inauguration

Listen:
 /ɪˌnɔːgjʊˈreɪʃən/



WordReference Random House Unabridged Dictionary of American English © 2017
in•au•gu•ra•tion  (in ô′gyə rāshən, -gə-),USA pronunciation n. 
  1. Governmentan act or ceremony of inaugurating.
[1560–70;
LL inaugurātiōn- (s. of inaugurātiō). See inaugurate, -ion.]

WordReference Random House Learner's Dictionary of American English © 2017
in•au•gu•rate /ɪnˈɔgyəˌreɪt, -gə-/USA pronunciation   v. [+ object], -rat•ed, -rat•ing. 
  1. to make a formal beginning of; begin:The end of World War II inaugurated the era of nuclear power.
  2. Governmentto put (someone) into office with formal ceremonies;
    install:He was inaugurated in January.
  3. to introduce or cause to begin:Airmail service was inaugurated in 1918.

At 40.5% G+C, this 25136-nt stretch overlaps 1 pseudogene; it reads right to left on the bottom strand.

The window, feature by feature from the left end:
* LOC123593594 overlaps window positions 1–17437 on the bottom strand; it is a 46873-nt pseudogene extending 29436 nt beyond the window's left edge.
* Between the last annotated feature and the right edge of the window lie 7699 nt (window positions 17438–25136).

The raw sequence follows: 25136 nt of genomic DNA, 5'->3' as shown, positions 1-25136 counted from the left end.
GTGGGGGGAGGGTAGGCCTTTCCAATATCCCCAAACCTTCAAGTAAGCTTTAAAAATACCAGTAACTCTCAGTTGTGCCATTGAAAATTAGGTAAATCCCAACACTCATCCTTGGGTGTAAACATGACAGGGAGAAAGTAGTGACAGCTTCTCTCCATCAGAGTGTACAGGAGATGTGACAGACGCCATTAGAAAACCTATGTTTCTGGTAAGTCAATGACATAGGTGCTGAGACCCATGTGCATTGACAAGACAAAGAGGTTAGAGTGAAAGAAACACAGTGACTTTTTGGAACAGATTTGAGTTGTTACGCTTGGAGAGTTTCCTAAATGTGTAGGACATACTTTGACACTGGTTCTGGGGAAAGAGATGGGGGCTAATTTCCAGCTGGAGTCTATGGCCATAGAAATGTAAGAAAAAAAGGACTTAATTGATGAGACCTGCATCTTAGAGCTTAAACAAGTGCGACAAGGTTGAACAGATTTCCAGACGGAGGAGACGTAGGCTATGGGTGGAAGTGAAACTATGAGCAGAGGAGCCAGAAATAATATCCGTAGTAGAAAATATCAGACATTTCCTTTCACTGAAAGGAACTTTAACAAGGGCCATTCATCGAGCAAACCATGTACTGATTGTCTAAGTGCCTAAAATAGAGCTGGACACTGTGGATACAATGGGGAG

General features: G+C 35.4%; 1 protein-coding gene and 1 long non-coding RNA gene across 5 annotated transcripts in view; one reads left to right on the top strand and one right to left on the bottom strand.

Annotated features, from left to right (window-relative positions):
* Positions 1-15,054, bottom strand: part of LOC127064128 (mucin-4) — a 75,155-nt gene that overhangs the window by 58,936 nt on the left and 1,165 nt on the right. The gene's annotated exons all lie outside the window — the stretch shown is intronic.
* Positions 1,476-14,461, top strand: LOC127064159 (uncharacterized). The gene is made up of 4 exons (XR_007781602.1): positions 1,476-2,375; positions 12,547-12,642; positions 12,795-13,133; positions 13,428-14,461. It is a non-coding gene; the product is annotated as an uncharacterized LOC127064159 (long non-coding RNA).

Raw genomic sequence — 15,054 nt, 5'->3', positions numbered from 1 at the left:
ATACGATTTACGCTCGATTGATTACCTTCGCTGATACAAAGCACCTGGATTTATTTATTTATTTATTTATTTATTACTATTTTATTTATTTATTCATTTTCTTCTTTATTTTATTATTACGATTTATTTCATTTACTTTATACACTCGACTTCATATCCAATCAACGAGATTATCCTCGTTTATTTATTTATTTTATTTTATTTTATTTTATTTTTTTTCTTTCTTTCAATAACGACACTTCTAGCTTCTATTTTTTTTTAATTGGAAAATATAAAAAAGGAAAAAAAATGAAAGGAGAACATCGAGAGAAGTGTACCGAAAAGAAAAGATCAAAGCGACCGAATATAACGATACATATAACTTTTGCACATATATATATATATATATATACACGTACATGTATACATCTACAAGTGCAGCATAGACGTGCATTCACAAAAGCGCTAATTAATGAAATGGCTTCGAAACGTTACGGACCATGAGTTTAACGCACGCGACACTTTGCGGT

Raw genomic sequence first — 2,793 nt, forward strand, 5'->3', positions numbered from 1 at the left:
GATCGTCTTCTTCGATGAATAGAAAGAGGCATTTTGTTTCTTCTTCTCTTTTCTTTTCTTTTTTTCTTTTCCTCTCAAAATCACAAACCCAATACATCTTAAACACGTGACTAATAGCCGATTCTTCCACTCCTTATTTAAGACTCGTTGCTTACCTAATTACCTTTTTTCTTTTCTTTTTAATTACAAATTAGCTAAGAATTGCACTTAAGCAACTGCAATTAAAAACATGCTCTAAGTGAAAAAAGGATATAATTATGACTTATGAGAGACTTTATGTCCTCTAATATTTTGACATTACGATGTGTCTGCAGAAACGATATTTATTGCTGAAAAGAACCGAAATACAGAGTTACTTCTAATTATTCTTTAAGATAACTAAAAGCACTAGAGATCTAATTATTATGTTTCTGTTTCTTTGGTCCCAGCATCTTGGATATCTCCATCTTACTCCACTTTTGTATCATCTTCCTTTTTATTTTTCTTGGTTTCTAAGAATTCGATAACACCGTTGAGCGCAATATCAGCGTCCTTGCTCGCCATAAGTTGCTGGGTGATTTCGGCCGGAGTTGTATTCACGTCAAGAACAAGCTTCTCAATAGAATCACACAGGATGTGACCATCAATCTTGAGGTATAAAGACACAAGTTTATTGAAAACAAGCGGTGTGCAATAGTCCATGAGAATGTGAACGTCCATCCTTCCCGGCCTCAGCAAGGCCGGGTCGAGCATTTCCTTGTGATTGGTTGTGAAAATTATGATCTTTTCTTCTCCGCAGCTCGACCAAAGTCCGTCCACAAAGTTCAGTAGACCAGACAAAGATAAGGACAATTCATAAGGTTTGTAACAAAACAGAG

in•au•gu•ra•tion /ɪnˌɔgyəˈreɪʃən, -gə-/USA pronunciation  n. [uncountable]inauguration of the new space flights.[countable]Inaugurations are held in January.

WordReference Random House Unabridged Dictionary of American English © 2017
in•au•gu•rate  (in ôgyə rāt′, -gə-),USA pronunciation v.t.,  -rat•ed, -rat•ing. 
  1. to make a formal beginning of;
    initiate;
    commence;
    begin:The end of World War II inaugurated the era of nuclear power.
  2. Governmentto induct into office with formal ceremonies;
    install.
  3. to introduce into public use by some formal ceremony:Airmail service between Washington, D.C., and New York City was inaugurated in 1918.
in•augu•ra′tor, n. 
  • Latin inaugurātus past participle of inaugurāre to consecrate by augury (a person chosen for priesthood or other office), literally, to take auguries). See in-2, augur, -ate1
  • 1595–1605

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